Ramaphosa wants to turn the Union Buildings from less of an administrative centre into a centre of government from where policy and implementation are driven. Currently, this role rests with the Treasury.
Business Day reported last week that his former chief of staff Busani Ngcaweni will resuscitate a version of the policy co-ordination unit that ANC veteran Joel Netshitenzhe ran when Thabo Mbeki was president. It gave coherence to the policy as South Africa enjoyed a period of unprecedented growth.
It is unlikely that the Department of Performance Monitoring and Evaluation will continue to sit in the Presidency as it is believed to be unwieldy to have a whole department based at the Union Buildings. Instead, it could be moved to the public service department.
This will free Nkosazana Dlamini-Zuma, who currently heads that department, to play more a roving role as a prime minister of a special type. That depends on whether Deputy President David Mabuza takes up his role once he has cleared up matters with the Integrity Commission.
Women and youth
The president is a feminist, so expect many women in positions of significant authority. In addition, he is said to be passionate about a single significant change, and that is that there will be young people in his Cabinet.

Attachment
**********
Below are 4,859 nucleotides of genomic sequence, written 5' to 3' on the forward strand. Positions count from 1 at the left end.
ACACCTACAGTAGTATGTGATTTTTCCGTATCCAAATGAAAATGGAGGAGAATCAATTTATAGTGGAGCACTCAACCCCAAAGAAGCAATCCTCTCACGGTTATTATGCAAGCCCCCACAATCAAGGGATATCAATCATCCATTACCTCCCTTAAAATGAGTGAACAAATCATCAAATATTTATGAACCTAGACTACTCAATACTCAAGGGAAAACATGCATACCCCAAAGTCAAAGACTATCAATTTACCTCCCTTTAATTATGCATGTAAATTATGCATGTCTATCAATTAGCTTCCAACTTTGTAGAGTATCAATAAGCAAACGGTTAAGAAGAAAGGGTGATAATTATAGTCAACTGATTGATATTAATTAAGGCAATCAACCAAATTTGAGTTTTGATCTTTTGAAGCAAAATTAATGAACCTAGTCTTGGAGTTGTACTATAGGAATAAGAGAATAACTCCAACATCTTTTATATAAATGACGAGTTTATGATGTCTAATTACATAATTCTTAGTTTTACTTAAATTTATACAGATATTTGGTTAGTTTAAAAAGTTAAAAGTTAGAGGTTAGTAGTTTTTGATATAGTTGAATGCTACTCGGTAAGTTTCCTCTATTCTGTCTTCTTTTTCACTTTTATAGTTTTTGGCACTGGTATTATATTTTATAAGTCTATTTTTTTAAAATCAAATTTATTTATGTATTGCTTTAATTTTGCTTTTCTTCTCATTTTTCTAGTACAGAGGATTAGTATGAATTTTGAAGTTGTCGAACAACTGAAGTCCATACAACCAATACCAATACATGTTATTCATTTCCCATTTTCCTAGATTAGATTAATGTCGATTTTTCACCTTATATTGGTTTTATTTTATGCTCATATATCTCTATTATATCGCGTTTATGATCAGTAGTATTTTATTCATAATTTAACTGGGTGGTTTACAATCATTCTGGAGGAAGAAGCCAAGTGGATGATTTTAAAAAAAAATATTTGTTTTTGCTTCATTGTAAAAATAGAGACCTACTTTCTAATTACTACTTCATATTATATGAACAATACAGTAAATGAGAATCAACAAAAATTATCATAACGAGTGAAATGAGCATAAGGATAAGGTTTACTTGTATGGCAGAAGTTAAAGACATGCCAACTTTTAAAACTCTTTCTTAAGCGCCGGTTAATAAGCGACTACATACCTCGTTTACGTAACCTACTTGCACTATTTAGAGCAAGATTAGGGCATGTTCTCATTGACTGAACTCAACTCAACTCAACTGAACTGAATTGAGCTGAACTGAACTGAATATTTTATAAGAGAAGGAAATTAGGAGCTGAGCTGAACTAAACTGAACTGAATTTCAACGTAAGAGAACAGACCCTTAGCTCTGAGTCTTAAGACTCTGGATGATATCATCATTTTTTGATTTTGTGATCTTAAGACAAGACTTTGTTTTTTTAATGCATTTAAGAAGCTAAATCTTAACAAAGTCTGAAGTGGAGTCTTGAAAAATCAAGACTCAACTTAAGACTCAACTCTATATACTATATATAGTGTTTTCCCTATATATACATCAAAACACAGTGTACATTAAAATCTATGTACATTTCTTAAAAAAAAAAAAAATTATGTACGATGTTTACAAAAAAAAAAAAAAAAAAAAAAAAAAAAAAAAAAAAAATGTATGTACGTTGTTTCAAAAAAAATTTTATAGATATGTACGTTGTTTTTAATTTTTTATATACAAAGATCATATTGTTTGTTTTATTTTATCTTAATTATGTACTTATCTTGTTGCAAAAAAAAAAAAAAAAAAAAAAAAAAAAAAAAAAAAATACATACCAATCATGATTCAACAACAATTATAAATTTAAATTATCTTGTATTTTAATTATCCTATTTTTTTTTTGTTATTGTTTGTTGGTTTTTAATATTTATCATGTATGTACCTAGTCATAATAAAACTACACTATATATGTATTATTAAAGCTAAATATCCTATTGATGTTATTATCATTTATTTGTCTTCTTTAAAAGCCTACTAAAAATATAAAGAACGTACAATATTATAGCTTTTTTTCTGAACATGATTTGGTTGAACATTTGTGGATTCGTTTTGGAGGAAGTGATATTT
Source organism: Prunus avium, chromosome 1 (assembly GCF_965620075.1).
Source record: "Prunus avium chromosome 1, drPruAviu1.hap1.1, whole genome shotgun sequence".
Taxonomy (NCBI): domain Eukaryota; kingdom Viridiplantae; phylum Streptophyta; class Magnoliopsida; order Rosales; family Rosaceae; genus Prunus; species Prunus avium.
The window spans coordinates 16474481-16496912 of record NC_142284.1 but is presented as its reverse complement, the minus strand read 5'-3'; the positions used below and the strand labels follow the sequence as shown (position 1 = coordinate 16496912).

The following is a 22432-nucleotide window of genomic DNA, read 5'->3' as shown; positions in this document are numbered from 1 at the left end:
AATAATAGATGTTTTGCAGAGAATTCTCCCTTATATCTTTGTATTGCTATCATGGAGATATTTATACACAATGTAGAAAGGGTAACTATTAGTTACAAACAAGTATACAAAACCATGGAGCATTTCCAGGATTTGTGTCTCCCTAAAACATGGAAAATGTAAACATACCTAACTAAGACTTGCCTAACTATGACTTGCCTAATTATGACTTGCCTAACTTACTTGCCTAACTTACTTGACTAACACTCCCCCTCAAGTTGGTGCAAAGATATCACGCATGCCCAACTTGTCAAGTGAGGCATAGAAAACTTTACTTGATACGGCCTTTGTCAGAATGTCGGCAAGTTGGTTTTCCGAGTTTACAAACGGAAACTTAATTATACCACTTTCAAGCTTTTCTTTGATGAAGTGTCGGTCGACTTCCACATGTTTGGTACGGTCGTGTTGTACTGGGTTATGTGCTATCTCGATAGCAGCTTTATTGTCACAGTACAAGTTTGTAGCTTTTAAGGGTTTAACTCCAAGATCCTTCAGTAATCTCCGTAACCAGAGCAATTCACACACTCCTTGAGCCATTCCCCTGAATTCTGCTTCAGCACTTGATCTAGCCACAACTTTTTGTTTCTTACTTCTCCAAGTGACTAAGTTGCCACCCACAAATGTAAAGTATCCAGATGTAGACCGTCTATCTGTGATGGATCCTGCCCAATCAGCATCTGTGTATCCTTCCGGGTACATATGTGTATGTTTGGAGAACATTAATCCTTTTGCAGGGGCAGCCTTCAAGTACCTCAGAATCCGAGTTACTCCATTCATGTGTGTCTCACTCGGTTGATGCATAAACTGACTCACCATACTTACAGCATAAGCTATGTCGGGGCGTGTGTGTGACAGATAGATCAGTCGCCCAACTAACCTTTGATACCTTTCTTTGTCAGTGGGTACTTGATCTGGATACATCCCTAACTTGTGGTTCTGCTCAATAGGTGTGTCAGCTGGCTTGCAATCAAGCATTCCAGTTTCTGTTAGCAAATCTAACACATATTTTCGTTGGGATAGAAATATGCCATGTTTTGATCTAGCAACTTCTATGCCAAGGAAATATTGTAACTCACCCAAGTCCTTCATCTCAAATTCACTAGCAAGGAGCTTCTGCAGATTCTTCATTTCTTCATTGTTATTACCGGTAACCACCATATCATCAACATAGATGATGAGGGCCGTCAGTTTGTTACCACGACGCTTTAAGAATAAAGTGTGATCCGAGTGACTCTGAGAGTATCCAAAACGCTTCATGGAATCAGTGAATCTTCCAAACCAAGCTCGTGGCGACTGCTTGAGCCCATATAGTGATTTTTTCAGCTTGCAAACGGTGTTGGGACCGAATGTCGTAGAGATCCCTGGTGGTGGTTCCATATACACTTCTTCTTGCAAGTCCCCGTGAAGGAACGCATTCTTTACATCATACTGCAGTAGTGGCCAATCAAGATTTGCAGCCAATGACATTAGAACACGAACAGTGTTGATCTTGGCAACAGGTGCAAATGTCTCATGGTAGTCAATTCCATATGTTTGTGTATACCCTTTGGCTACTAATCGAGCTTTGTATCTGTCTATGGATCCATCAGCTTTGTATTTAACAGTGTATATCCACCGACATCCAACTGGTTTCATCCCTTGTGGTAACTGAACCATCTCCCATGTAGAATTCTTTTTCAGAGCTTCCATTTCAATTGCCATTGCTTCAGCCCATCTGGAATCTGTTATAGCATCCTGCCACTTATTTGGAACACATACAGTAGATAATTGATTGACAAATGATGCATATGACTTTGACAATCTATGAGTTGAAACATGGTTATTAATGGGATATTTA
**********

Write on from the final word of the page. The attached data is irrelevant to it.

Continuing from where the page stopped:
Reports have suggested that former Limpopo Finance MEC David Masondo is destined for a Cabinet role; so is Ronald Lamola who has fronted for Ramaphosa as he has worked for months to find a palatable way of land redistribution for all. Spokesperson Khusela Diko may be elevated from her role as a key aide.
The changes are going to be significant and require manifold changes to departments.
“By the new financial year, everything will be in place,” says an official.
Ramaphosa is guided by the National Development Plan, which focused on the need to return decision-making power over policy implementation to the administration.
Because the ANC needed to change the state, it put policy-making power as well as control over the bureaucracy into the hands of politicians — one key aspect was the cadre deployment strategy.
The plan recommended that this be changed to return greater authority to an independent public service as a means of creating the elusive capable state.
Ramaphosa may well allude to this when he announces his Cabinet and his plans for his first real term in office, say officials. DM